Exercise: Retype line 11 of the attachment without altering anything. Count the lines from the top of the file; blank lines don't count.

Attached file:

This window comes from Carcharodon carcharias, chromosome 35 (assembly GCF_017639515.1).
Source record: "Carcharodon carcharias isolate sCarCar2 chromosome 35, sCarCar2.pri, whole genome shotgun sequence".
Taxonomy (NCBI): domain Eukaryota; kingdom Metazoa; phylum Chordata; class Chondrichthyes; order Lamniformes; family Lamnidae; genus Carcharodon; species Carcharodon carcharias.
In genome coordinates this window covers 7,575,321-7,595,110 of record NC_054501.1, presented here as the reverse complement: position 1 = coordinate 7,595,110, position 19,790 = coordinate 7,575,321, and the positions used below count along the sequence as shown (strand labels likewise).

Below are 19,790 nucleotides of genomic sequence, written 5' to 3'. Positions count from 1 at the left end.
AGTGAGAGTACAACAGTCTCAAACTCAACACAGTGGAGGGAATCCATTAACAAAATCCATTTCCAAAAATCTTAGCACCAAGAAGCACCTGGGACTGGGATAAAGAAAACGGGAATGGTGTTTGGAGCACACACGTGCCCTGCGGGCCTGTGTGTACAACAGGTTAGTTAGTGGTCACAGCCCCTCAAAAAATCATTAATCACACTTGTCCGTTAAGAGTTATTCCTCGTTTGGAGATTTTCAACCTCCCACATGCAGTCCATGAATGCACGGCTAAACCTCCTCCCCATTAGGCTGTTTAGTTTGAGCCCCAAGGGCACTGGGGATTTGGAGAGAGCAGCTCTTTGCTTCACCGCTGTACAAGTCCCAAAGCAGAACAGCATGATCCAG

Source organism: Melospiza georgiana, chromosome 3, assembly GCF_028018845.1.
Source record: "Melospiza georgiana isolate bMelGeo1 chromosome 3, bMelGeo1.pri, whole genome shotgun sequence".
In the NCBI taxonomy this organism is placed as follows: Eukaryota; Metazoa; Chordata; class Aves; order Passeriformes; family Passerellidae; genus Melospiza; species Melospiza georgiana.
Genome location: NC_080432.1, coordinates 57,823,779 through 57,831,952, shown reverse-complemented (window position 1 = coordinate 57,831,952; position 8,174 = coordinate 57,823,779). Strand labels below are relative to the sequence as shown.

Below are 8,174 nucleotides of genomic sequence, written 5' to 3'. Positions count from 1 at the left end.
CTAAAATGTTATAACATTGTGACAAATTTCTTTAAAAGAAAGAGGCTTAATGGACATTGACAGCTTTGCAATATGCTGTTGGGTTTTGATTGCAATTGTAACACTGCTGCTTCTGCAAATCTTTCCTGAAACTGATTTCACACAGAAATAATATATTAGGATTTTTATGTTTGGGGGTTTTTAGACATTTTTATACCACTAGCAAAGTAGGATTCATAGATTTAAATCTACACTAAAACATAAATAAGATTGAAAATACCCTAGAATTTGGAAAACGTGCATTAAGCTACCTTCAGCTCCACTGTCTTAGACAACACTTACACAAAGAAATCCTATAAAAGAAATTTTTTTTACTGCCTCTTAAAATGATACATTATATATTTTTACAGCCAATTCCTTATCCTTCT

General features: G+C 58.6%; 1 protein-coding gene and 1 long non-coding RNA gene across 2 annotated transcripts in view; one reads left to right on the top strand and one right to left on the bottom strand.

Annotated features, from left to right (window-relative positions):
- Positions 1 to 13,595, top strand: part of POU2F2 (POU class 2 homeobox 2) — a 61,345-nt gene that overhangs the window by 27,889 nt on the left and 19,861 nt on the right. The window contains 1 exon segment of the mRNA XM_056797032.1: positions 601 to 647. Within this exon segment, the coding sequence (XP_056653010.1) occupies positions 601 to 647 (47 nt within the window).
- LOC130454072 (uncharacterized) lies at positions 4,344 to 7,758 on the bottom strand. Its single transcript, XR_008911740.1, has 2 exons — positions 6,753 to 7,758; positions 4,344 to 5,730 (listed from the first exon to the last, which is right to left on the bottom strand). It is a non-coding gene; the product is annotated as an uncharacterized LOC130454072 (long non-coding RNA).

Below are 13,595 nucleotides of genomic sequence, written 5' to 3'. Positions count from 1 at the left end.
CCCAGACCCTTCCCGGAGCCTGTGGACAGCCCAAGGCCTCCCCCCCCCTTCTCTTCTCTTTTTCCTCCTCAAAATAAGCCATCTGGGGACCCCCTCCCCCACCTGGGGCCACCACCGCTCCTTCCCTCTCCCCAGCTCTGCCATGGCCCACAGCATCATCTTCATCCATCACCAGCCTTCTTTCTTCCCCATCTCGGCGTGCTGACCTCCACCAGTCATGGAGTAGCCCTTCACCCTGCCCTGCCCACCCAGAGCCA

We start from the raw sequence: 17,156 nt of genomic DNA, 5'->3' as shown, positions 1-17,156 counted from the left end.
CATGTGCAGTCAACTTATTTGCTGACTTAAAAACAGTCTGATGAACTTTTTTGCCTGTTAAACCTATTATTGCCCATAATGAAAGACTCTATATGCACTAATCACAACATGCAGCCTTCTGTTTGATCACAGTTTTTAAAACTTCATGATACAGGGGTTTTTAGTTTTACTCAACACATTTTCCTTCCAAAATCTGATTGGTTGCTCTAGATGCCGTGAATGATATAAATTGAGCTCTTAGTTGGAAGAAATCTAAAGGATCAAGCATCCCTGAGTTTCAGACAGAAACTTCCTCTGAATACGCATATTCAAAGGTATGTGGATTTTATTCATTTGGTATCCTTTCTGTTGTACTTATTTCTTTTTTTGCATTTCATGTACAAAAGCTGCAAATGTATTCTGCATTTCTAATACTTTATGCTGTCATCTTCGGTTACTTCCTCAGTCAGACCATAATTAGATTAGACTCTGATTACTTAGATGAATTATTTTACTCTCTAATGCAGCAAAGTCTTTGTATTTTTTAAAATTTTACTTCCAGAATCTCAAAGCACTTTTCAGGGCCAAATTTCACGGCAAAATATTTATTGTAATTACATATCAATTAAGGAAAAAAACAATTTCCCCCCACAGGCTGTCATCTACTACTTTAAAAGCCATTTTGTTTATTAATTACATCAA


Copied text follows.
Below are 8,174 nucleotides of genomic sequence, written 5' to 3'. Positions count from 1 at the left end.